ICT community discover tools and gain insight into consumer behaviour towards sustainable ICT
The 4th ICTFOOTPRINT.eu webinar webinar gave insight on how to make ICT energy efficient with new calculation tools & insights into energy savings from Industry experts on Sustainable Energy.
During the webinar, Frédéric Croisson,, Manager at Deloitte Sustainability, showcased the ICTFOOTPRINT.eu Self-Assessment Tool for Services (SAT-S), a useful, quick and easy-to-use tool that calculates the carbon footprint of ICT services. Karen Robinson, Project Manager at save@work, shared sustainable ICT practices and showed how employees can reduce energy consumption in their buildings by making small changes to their everyday behaviour. Thomas Corvaisier, CEO of GREENSPECTOR, introduced the company’s eco-design software, which helps lower the consumption of IT resources, while safeguarding performance and user experience.
SAT-S, a self-assessment tool to raise awareness on low carbon ICT services
There is a pressing need for the European ICT sector to become energy efficient and sustainable. ICT standards and other initiatives help the sector to decrease its energy consumption and, consequently, its carbon footprint. However, only a few players are aware of their existence, have the knowledge to interpret them or financial resources to implement them.
Up against this reality, ICTFOOTPRINT.eu has developed the Self-Assessment Tool for ICT Services (SAT-S), a free and easy-to-use application, which helps users without any knowledge or experience in this field to make informed decisions on how to make an ICT service sustainable. By replying to 12 simple, non-technical questions about the ICT service, users will discover the impact of ICT devices & activities in terms of Green House Gas emissions and primary energy consumption.
As highlighted by Frédéric Croisson, SAT-S targets the following ICT players:
- - ICT Intensive Organisations: companies that use ICT for their business (e.g. e-commerce);
- - ICT System Integrators and Developers: organisations providing ICT services to other companies (e.g. customised software solutions);
- - ICT Service Providers: large companies providing ICT services to other companies, including system integrators (e.g. Software products, data centres, ICT engineering software…).
SAT-S was developed on the basis of methodologies from the ICT standards and guides developed by GHG Protocol – ICT sector Guidance and ETSI 203, both ICT initiatives listed in the Map of ICT Standards.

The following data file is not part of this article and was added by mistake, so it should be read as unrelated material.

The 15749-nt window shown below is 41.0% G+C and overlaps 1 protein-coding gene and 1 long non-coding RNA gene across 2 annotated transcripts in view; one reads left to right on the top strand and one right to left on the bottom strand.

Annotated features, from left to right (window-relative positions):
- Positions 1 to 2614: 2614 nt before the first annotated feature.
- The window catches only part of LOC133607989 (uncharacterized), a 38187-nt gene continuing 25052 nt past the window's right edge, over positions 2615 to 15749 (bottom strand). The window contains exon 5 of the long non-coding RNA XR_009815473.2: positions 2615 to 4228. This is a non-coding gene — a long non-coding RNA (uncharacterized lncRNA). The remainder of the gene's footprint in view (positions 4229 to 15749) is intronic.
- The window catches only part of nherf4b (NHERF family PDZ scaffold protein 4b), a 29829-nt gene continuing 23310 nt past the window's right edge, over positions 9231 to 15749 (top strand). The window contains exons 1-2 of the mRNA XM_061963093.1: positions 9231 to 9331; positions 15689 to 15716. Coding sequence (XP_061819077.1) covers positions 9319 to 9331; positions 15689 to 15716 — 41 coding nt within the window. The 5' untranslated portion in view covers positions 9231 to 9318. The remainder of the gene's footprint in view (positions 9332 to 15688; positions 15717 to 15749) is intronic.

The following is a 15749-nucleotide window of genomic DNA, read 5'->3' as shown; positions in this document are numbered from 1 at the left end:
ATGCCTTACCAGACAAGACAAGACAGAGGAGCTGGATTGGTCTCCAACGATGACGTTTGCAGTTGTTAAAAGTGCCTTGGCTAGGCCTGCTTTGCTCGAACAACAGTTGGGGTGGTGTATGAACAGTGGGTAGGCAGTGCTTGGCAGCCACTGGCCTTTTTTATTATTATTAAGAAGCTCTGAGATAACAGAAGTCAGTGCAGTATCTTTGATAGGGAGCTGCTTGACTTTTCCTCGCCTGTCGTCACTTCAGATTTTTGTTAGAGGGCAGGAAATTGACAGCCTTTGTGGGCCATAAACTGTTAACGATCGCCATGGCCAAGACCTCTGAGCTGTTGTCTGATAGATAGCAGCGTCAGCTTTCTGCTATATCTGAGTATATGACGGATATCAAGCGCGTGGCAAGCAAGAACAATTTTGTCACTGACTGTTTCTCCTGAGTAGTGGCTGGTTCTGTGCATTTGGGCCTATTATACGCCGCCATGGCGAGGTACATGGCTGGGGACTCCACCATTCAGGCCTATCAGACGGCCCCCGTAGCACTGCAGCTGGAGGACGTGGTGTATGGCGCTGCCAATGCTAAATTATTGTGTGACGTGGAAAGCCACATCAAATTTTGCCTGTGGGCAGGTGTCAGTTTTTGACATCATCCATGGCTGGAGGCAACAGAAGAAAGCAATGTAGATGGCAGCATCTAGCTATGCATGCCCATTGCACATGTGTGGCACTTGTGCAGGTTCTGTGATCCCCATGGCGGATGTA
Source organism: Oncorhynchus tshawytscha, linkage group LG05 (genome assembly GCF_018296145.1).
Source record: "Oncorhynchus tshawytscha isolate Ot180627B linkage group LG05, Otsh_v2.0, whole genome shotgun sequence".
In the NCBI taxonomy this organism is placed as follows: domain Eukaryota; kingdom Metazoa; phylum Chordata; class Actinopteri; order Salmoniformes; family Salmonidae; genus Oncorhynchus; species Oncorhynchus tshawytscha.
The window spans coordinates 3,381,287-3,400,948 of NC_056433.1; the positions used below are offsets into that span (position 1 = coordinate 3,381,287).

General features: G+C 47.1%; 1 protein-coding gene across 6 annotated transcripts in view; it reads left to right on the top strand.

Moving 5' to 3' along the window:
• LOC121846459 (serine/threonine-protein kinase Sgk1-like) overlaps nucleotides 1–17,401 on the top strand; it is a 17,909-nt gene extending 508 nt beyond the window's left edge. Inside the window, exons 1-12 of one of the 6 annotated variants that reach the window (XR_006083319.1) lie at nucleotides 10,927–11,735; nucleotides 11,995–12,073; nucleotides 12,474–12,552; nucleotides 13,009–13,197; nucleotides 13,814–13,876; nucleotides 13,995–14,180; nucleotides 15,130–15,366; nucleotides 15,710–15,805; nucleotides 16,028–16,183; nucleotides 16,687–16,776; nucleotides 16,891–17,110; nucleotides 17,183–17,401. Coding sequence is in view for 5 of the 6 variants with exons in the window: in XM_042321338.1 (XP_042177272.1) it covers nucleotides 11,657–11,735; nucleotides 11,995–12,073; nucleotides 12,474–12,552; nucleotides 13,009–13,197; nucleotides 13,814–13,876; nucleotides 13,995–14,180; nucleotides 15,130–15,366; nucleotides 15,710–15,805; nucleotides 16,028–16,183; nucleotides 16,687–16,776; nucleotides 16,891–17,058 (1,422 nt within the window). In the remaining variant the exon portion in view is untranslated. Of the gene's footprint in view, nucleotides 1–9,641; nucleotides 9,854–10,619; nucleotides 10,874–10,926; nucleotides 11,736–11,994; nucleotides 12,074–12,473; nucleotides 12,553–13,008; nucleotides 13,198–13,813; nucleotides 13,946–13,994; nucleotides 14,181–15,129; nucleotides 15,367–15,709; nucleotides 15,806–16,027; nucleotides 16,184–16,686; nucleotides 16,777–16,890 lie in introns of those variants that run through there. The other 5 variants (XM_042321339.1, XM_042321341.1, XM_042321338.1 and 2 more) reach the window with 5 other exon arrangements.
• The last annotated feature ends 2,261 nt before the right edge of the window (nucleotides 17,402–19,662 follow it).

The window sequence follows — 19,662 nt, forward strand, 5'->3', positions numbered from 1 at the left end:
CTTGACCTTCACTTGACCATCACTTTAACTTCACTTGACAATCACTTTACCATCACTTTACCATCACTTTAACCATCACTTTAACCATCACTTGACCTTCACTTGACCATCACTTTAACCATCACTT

"The tool is based on a multi-criteria and multi-step approach, allowing the calculation of two most known environmental aspects to calculate the carbon footprint of ICT services: the first is environmental and climate change indicator impact (also known as “GHG Emission Indicator”), while the second is primary energy consumption (also known as Cumulative Energy Demand”, stated Frédéric Croisson.
The tool was built on the expertise of Deloitte Sustainability in the field of sustainability consulting, and Trust-IT Services experience in developing solutions for ICT sector, namely for cloud computing, future internet, standards, big data and research infrastructures. The tool also benefited from the expertise of ICTFOOTPRINT External Advisory Group, leaders from reputable ICT organisations and Standard Development Organisations, which regularly give insights about the use of ICT methodologies, namely the SAT-S, for ICT end-users.
”Despite it not yet being a certified tool, the project first & foremost for the SAT-S privileges ease-of-use and low entry barriers for end-users, so that they can start having a first contact with ICT sustainability” stated Silvana Muscella.
On being asked from the audience on how accurate the results of the SAT-S are, Silvana added that:
“We are probably looking at a 30% margin of accuracy plus or minus. What we would like to do is to build upon the results we receive to help create our benchmarks, which we know in ICT are extremely difficult and at times, impossible to obtain”.